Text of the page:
By the way, has this whole experiment given you any ideas for a Bull Run list?


2 07 2009
Brett Schulte


Sorry that work prevented me from commenting sooner! We had only 1 book in common. Hint, as a wargamer, I’m fond of numbers! :-) But that’s exactly why I got all of you to join me in this little experiment. Between only the two of us we will have named 19 different books rather than my original 10. Add 8 other bloggers, and, well readers get the picture. I’ve linked to your list at the permanent page and Tweeted the list as well. Thanks for agreeing to do this.

I too would look forward to your First Bull Run list!


2 07 2009
Will Hickox

Mr. Johnston: Perhaps “Stand Firm Ye Boys From Maine” (20th Maine) and “Pale Horse at Plum Run” (1st Minn.) are the answer to your prayers. They are both fine, myth-demolishing microhistories of these regiments in the Gettysburg campaign.


2 07 2009
Terry Johnston

Mr. Hickox:

I’m familiar with Tom’s work (which is fine, though it would have benefited from a better editor, I think) but not the one you mention on the 1st MN. Appreciate the tip; will investigate.


3 07 2009
Top 10 Gettysburg Books | TOCWOC - A Civil War Blog

[…] Harry Smeltzer of Bull Runnings: Live as of July 2, 2009! […]


3 07 2009
Chris Evans

I have only three of the Gettysburg books that are on your list in my collection. I totally agree about Coco’s book. It is really one of my favorite books on the battle and it contains a wealth of information on how horrible the aftermath of the battle was. This was a subject that should have been looked at in detail before but never was. Coco’s book is truly five stars!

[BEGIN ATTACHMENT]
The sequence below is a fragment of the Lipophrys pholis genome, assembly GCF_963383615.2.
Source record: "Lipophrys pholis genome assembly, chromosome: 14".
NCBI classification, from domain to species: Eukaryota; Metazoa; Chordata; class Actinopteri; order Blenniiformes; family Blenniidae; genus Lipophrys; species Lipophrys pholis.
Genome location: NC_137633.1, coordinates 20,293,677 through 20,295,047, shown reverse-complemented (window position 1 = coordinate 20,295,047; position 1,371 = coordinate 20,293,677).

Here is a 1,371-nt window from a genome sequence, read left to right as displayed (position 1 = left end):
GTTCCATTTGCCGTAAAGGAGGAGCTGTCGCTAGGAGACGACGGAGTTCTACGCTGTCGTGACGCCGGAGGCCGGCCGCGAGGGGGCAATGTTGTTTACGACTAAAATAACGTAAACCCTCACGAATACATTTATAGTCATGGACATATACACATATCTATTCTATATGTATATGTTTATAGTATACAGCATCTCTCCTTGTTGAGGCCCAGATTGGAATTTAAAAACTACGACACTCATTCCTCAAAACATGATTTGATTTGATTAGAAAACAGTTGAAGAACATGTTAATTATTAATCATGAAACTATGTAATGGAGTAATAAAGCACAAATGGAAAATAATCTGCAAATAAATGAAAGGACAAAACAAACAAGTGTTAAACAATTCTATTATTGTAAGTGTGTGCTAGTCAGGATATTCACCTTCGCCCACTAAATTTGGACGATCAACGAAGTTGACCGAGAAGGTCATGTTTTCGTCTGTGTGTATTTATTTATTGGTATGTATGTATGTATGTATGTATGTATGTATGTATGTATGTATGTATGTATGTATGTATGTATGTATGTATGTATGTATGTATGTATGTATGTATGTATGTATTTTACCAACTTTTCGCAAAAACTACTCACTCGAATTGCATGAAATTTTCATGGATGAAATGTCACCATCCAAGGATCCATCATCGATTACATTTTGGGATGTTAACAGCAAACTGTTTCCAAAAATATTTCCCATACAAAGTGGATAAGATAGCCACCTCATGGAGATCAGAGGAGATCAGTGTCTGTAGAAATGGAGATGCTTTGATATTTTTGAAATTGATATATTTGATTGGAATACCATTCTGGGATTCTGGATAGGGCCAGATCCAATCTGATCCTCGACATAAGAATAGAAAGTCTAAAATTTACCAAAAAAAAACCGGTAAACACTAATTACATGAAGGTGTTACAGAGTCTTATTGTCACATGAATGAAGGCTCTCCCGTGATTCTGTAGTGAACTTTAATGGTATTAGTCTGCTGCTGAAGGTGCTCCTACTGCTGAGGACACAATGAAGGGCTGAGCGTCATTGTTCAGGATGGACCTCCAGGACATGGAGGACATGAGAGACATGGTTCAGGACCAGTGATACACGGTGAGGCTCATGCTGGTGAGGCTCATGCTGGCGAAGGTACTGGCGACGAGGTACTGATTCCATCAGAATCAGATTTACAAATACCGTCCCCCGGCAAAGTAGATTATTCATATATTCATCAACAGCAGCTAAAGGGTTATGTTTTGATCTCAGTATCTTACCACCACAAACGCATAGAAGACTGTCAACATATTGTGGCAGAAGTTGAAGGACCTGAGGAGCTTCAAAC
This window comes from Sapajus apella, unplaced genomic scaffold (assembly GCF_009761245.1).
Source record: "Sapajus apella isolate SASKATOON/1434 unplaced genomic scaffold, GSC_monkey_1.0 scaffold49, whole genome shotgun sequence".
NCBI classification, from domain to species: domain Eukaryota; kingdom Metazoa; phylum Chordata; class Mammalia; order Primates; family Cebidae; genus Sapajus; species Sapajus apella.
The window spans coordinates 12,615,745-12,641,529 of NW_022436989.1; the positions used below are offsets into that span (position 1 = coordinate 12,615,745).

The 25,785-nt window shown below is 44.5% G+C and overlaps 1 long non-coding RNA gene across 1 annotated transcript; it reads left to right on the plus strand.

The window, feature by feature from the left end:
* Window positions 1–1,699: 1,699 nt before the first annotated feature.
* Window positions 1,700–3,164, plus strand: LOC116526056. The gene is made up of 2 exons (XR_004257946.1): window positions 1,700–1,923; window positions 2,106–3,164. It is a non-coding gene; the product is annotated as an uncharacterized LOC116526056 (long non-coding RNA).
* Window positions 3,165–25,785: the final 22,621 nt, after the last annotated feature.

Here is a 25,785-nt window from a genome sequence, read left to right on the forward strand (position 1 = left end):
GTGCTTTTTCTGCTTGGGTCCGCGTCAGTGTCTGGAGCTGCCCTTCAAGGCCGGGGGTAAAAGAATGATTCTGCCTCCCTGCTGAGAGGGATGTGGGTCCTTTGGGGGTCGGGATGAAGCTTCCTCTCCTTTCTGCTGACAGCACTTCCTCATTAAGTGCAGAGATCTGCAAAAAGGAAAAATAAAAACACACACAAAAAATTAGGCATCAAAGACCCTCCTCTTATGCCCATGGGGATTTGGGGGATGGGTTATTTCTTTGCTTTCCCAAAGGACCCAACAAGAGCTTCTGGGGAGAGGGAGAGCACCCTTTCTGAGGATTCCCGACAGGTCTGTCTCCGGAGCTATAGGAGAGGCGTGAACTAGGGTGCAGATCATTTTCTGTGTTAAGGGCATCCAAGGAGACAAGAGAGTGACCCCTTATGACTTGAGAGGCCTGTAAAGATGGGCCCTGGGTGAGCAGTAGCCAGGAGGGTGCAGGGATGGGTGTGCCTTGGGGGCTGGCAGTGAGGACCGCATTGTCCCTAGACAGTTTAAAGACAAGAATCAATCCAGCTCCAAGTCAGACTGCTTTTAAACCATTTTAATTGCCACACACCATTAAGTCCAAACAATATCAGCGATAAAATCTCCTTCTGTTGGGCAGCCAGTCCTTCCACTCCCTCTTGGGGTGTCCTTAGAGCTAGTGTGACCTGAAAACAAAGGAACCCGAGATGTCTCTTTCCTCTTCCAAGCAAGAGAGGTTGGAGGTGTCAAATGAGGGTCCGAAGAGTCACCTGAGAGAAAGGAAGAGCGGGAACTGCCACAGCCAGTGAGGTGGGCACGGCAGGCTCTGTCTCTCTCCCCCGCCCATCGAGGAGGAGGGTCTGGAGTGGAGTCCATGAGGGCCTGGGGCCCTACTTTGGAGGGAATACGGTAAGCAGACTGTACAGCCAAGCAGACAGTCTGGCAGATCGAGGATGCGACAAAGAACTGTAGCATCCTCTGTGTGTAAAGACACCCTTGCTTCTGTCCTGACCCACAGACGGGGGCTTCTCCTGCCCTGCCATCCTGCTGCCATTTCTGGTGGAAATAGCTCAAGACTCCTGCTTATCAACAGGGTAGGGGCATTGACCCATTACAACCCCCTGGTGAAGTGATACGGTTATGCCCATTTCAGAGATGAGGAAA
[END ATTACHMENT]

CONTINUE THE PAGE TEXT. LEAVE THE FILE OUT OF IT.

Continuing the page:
7 07 2009
Gettysburg Books « Bull Runnings

[…] the selections laid out – something I believe Brett is working on.  It looks like five of my selections (Busey & Martin, Reardon, Maust, Coco and Norton) made at least one of the other lists, which I […]


22 05 2014
Joe wurzer

-Must replace 151 PA with
Bill Hewitt’s “The Campaign of Gettysburg Command Decisions”
Essential to understand the Campaign and battle.
-I like the Trudeau Gettysburg!


17 07 2016
California University of PA CWRT Recap | Bull Runnings

[…] was very nice and worked well. It was also very cool meeting Roland Maust, author of one of my top ten favorite books on Gettysburg, “Grappling with Death”: The Union Second Corps Hospital at Gettysburg, who was in […]


29 11 2017
Preview: Savas Beatie Reprints Coco | Bull Runnings

[…] assisting, obstructing, suffering, dying, interring, and remembering. I listed this as one of my ten favorite Gettysburg books. Relying mostly on eyewitness accounts, the reader learns of the scale of the suffering, the […]


Leave a Reply

Fill in your details below or click an icon to log in:

WordPress.com Logo

You are commenting using your WordPress.com account. Log Out /  Change )

Twitter picture

You are commenting using your Twitter account. Log Out /  Change )

Facebook photo

You are commenting using your Facebook account. Log Out /  Change )

Connecting to %s

%d bloggers like this: